Recently, HALEA, our sister organisation in Uganda held an open forum debate on this important issue. Here in Malawi religious leaders occupy a central position when it comes to political dialogue and have generally been seen as a force for the good as far as the condition of the populace and their rights are concerned. However, we contend that their continuing position of influence is an adverse reflection on the weak condition of secular civil society organisations.
Their continuing hold on the minds of the people deter some debates on issues of human rights such as the debate on homosexuality and abortion. Two words are used in Malawi to prevent all sensible debate - "The Bible/God/Religion" and "Our Culture". However, these two contentions need to be properly debated and removed from consideration since there is freedom of religion and freedom of culture. Not one religion's set of morals or one aspect of culture should claim to dominate.
Let us hope that we can organise a similar series of public debates.
And here are two sad stories on Ugandans who suffered for being gay:
TAKING HUMANISM TO THE PUBLIC: THE CASE OF UGANDA
(A Brief Report)
Kato Mukasa, Project Coordinator, OPEN TALK DEBATES.
On Friday 25th March, right in the heart of Kampala City, the Humanist Association for Leadership Equity
and Accountability (HALEA) organized a public debate on the controversial theme: Separation of
Religion and State. Drawn from different walks of life, the 217 participants included university students,
teenagers from primary and secondary schools, politicians, academicians, members from the civil
society, representatives from cultural institutions, religious leaders and Pan Africanists.
The Panel had Dr.Samuel Walter Lubega, a former presidential Candidate in the February 2011 elections,
Hon Charles Rwomushana, a political analyst and free thinker, Pastor Solomon Male, the Director of
Arise for Christ Church, a gentleman well know for openly attacking fellow pastors for cheating their
sheep. It had Reverend Canon Aaron Mwesigye, a scholar and theologian, Madam Ann Mugisha, the
Secretary for International Affairs from Uganda’s leading opposition party, the Forum for Democratic
Change. There was Mr. Robert Kanusu, the Press Secretary of Uganda Peoples’ Congress (UPC), Mr. Erick
Sakwa, the head of the Youth Desk at the UPC, Lawyer Muwada Nkunyinji, representing the Uganda
Muslim Lawyers Association,Mr. John Ngabirano of the Pan African Movement and Mr. Asimwe Steven
from the ruling party, National Resistance Movement’s Communication Bureau.
The Open Talk Debates – a name given to brand the debates organized by HALEA for teenagers and the
general public – are meant to be open to all, free from biases including the exploitative religious and
cultural practices and the debates are interactive. The panelists presented their views and the audience
had their take. The Key issues noted were:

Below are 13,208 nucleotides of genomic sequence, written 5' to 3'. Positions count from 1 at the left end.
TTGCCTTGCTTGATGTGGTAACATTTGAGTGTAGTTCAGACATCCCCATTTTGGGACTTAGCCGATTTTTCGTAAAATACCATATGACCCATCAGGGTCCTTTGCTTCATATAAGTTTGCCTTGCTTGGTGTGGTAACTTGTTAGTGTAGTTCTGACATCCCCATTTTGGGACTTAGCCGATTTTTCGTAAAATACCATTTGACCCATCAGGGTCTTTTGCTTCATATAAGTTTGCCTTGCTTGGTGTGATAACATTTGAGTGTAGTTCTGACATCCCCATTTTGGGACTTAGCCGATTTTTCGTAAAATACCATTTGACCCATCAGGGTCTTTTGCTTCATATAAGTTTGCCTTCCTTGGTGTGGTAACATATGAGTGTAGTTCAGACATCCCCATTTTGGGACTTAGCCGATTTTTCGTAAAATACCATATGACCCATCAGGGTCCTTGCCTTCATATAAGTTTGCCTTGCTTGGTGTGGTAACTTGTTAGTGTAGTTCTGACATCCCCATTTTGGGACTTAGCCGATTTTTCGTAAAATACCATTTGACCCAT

1. Religion and the State are bed fellows and aid one another in the oppression and exploitation of
the masses. They all use the so called ‘divine authority’ to justify their economical, cultural and
2. All participants acknowledged the need to have religious leaders out of partisan politics and
most of the panelists illustrated how religious leaders were involved in the February 2011
elections- and most of them having been candidates – they explained how unfair it was to have
religious leaders taking sides in a political context.
3. Participants explained why it is a toll order to separate religious leaders from politics because
they are part of the body politic. Some noted that the intervention of religious leaders is
necessary from a human rights view point.
4. Many educated Ugandans are increasingly becoming skeptical as many panelists openly declared
their being non religious, some questioned where religious leaders get the moral authority to
‘manage their affairs’ and some warned that religious leaders are likely to remain with the
ignorant, the poor and illiterates.
Open Talk Debates are new in Uganda and have been welcomed by the participants who hitherto never
knew that there can be a forum on which controversial and highly sensitive issues that question
retrogressive religious and cultural practices can be discussed and the concerned parties are called upon
to account for their actions. As a moderator, I found my job very demanding as I in most cases had to
calm down the panelists especially from the religious circles who now and again felt offended by the
other aggressive and open minded panelists. Thanks to HAMU and IHEU, the debates are happening and
many people are getting aware of organized humanism and yes, many people are gradually coming on
board. HALEA is increasingly letting people know that humanism is the idealism that seeks to unify all
human beings under the banner of their common humanity. Indeed, humanism can offer a rational,
logical and better way to living a complete life. The entire debate was filmed and will soon be available
on DVDs but without a website, HALEA can not have our dear readers view it. Efforts are being made to
enable the public here in Uganda view the entire debate. We also call upon all well wishers out there to
enable us design or get a website on which such videos and future activities can be freely viewed. On
behalf of HALEA, I also take this opportunity to thank Jean and Barrie Berkeley for attending the debate. I
thank you all and as we always say at HALEA: One Generation plants a tree, another Generation gets the
shade. Our struggle continues.